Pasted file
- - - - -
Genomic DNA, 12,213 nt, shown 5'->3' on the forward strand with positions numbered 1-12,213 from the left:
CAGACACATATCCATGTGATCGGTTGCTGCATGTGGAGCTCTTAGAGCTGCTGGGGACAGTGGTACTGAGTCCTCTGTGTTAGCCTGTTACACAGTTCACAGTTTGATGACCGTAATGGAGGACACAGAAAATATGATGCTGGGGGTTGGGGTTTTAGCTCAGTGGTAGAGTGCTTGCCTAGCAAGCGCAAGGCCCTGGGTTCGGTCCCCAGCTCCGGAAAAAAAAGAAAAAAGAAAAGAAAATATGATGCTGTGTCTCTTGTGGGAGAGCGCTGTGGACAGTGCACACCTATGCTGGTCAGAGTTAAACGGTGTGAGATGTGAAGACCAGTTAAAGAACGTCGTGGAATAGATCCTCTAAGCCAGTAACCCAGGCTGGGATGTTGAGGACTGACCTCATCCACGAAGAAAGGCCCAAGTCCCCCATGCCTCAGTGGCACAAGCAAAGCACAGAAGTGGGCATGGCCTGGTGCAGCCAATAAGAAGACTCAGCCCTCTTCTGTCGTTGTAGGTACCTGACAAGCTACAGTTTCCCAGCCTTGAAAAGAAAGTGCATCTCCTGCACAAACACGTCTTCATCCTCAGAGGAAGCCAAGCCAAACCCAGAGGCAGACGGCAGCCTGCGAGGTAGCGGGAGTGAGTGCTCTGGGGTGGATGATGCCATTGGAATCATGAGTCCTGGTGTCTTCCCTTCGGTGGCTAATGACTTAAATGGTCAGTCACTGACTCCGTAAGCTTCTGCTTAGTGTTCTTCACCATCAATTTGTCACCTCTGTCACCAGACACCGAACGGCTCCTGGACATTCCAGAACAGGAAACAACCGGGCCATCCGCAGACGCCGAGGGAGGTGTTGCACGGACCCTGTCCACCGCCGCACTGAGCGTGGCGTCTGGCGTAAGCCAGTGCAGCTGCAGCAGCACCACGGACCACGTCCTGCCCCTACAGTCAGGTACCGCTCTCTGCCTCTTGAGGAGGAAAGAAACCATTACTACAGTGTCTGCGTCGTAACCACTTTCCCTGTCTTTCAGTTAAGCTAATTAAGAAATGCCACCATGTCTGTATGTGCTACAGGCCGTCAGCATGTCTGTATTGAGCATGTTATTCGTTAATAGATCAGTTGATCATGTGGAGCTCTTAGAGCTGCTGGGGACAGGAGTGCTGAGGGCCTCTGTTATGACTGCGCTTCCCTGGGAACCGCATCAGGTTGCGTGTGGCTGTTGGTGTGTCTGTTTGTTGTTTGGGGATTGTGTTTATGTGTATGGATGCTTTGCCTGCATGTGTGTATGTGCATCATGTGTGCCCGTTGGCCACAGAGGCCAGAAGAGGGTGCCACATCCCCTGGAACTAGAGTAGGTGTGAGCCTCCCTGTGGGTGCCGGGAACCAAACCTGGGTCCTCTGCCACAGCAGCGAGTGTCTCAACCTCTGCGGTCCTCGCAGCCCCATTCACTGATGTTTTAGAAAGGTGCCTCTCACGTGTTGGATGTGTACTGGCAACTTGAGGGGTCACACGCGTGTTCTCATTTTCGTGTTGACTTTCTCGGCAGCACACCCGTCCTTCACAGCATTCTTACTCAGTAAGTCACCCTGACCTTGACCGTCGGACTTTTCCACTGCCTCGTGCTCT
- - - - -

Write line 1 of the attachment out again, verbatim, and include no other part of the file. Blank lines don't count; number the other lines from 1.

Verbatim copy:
Genomic DNA, 12,213 nt, shown 5'->3' on the forward strand with positions numbered 1-12,213 from the left: